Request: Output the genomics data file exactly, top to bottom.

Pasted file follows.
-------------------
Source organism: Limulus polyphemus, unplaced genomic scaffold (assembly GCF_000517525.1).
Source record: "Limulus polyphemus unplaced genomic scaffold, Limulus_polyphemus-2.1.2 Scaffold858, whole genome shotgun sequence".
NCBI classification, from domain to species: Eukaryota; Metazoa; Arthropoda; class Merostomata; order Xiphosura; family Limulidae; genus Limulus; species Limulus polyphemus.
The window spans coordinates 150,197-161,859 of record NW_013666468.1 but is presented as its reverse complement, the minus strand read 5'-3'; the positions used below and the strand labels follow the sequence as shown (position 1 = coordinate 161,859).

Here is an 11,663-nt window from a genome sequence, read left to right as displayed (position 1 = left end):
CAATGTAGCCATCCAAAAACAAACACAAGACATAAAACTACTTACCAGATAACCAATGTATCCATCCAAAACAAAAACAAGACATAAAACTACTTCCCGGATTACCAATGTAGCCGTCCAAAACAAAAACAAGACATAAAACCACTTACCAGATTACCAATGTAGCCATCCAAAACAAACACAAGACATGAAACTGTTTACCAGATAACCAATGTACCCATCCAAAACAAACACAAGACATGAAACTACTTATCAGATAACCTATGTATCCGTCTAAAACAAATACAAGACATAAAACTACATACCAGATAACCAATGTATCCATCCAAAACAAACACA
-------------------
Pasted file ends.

Source organism: Limulus polyphemus, unplaced genomic scaffold (assembly GCF_000517525.1).
Source record: "Limulus polyphemus unplaced genomic scaffold, Limulus_polyphemus-2.1.2 Scaffold858, whole genome shotgun sequence".
NCBI classification, from domain to species: Eukaryota; Metazoa; Arthropoda; class Merostomata; order Xiphosura; family Limulidae; genus Limulus; species Limulus polyphemus.
The window spans coordinates 150,197-161,859 of record NW_013666468.1 but is presented as its reverse complement, the minus strand read 5'-3'; the positions used below and the strand labels follow the sequence as shown (position 1 = coordinate 161,859).

Here is an 11,663-nt window from a genome sequence, read left to right as displayed (position 1 = left end):
CAATGTAGCCATCCAAAAACAAACACAAGACATAAAACTACTTACCAGATAACCAATGTATCCATCCAAAACAAAAACAAGACATAAAACTACTTCCCGGATTACCAATGTAGCCGTCCAAAACAAAAACAAGACATAAAACCACTTACCAGATTACCAATGTAGCCATCCAAAACAAACACAAGACATGAAACTGTTTACCAGATAACCAATGTACCCATCCAAAACAAACACAAGACATGAAACTACTTATCAGATAACCTATGTATCCGTCTAAAACAAATACAAGACATAAAACTACATACCAGATAACCAATGTATCCATCCAAAACAAACACA